There were 12,000 names on the list, with 3,500 names that “appear to match the names of police officers in state personnel databases, and about 2,250 of those have been on the force within the last five years,” according to the report. It’s unclear which were applicants and which might have jobs. But would you want your family member pulled over on a dark two-lane highway by a police officer who happens to be a convicted rapist or murderer? The public ought to know.
For a parallel, conservatives know that most public-school teachers are decent people but that they are members of unions and are part of a system that protects the worst performers. In one Los Angeles case, a judge noted that only 1 percent to 3 percent of teachers are “grossly ineffective,” but they do much damage to thousands of students. Yet, California Democrats — thanks to their close alliance with the California Teachers’ Association — won’t seriously address this problem even as they present themselves to voters as advocates for better education.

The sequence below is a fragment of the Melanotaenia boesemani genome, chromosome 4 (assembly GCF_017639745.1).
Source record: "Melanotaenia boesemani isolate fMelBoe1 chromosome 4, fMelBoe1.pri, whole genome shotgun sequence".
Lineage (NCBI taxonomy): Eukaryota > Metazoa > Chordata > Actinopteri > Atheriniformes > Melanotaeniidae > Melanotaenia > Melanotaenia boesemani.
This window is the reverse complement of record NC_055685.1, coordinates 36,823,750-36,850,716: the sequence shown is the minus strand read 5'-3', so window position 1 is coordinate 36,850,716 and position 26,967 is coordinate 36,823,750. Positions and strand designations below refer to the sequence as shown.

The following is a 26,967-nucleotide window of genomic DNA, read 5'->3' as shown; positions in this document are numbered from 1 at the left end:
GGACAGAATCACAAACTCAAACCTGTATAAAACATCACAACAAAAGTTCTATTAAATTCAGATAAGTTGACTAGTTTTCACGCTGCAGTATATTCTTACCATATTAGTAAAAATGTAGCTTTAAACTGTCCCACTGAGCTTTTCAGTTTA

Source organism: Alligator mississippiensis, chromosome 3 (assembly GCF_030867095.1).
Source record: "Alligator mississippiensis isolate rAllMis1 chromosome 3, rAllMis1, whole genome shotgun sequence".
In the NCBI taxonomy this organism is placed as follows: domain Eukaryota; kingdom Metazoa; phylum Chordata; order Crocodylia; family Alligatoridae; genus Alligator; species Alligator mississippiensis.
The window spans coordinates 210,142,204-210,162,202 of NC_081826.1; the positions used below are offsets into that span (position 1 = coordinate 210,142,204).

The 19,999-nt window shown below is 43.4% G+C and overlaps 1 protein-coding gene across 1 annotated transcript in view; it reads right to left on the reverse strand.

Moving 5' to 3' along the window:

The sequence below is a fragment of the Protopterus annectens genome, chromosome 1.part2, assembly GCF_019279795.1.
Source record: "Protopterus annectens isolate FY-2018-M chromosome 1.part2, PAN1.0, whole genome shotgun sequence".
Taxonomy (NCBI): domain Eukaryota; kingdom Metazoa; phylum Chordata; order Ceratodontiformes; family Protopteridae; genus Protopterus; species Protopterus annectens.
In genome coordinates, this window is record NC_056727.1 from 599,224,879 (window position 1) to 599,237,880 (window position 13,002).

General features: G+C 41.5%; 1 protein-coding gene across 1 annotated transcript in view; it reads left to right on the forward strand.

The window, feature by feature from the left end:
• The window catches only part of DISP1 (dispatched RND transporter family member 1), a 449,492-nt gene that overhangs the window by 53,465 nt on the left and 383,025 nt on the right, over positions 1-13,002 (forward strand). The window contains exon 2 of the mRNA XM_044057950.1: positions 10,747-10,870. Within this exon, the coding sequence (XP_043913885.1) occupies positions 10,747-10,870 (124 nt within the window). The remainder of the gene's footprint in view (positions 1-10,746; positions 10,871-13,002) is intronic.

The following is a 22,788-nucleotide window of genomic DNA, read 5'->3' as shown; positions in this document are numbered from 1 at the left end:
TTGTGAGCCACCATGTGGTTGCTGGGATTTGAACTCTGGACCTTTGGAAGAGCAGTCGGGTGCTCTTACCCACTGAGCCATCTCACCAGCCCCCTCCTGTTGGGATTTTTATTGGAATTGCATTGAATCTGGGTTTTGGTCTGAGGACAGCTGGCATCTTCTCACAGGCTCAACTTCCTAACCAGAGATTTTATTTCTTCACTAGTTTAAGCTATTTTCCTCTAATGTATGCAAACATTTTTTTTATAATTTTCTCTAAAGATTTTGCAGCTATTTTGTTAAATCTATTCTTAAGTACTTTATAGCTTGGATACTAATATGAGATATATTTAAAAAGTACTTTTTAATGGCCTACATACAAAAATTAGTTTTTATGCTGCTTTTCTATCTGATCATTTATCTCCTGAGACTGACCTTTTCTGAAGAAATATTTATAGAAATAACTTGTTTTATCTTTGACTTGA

It’s the same concept when it comes to police agencies. Most cops do their jobs well, but they are members of unions and part of a system that protects the worst among them. Some unions provide insurance programs that fund legal defenses for police accused of wrongdoing. Union work rules make it nearly impossible to fire bad actors. Even though a small percentage of officers may be involved in a large number of incidents, Democratic attorney generals keep the information secret, protecting these cops at the expense of the public.
The situation is a travesty, but it offers conservatives an opportunity to burnish their limited-government credentials, highlight the hypocrisy of their Democratic opponents, improve public safety, and make inroads in poorer communities that take the brunt of police misbehavior. This much is for certain, however: They’ll miss this opportunity to take advantage of that opportunity.
Steven Greenhut is Western region director for the R Street Institute. Write to him at firstname.lastname@example.org.